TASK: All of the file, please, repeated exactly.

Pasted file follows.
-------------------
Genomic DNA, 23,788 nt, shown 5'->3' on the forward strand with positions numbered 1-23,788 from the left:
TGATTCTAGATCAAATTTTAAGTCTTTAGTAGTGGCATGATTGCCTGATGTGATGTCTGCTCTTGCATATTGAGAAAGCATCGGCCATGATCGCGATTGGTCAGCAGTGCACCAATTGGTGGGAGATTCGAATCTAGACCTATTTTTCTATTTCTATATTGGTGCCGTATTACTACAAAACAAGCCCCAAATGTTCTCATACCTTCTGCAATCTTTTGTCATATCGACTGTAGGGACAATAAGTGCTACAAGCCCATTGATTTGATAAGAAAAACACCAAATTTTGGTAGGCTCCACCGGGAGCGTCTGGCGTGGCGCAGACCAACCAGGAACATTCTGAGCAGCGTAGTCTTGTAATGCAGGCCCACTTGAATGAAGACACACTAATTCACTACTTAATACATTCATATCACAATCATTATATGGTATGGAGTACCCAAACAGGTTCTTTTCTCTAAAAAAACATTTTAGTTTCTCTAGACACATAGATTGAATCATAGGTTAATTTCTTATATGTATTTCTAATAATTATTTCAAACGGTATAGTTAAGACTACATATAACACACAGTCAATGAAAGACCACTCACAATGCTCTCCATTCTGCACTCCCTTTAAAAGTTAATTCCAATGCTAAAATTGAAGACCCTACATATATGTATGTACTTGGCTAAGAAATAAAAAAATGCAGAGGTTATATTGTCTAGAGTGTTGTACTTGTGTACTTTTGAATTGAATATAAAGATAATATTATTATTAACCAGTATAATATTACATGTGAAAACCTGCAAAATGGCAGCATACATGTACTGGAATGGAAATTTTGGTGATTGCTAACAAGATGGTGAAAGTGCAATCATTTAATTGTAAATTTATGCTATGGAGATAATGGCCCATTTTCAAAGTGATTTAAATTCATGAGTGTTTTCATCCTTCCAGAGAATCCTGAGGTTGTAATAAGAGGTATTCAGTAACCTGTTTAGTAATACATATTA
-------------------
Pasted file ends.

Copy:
Genomic DNA, 23,788 nt, shown 5'->3' on the forward strand with positions numbered 1-23,788 from the left:
TGATTCTAGATCAAATTTTAAGTCTTTAGTAGTGGCATGATTGCCTGATGTGATGTCTGCTCTTGCATATTGAGAAAGCATCGGCCATGATCGCGATTGGTCAGCAGTGCACCAATTGGTGGGAGATTCGAATCTAGACCTATTTTTCTATTTCTATATTGGTGCCGTATTACTACAAAACAAGCCCCAAATGTTCTCATACCTTCTGCAATCTTTTGTCATATCGACTGTAGGGACAATAAGTGCTACAAGCCCATTGATTTGATAAGAAAAACACCAAATTTTGGTAGGCTCCACCGGGAGCGTCTGGCGTGGCGCAGACCAACCAGGAACATTCTGAGCAGCGTAGTCTTGTAATGCAGGCCCACTTGAATGAAGACACACTAATTCACTACTTAATACATTCATATCACAATCATTATATGGTATGGAGTACCCAAACAGGTTCTTTTCTCTAAAAAAACATTTTAGTTTCTCTAGACACATAGATTGAATCATAGGTTAATTTCTTATATGTATTTCTAATAATTATTTCAAACGGTATAGTTAAGACTACATATAACACACAGTCAATGAAAGACCACTCACAATGCTCTCCATTCTGCACTCCCTTTAAAAGTTAATTCCAATGCTAAAATTGAAGACCCTACATATATGTATGTACTTGGCTAAGAAATAAAAAAATGCAGAGGTTATATTGTCTAGAGTGTTGTACTTGTGTACTTTTGAATTGAATATAAAGATAATATTATTATTAACCAGTATAATATTACATGTGAAAACCTGCAAAATGGCAGCATACATGTACTGGAATGGAAATTTTGGTGATTGCTAACAAGATGGTGAAAGTGCAATCATTTAATTGTAAATTTATGCTATGGAGATAATGGCCCATTTTCAAAGTGATTTAAATTCATGAGTGTTTTCATCCTTCCAGAGAATCCTGAGGTTGTAATAAGAGGTATTCAGTAACCTGTTTAGTAATACATATTA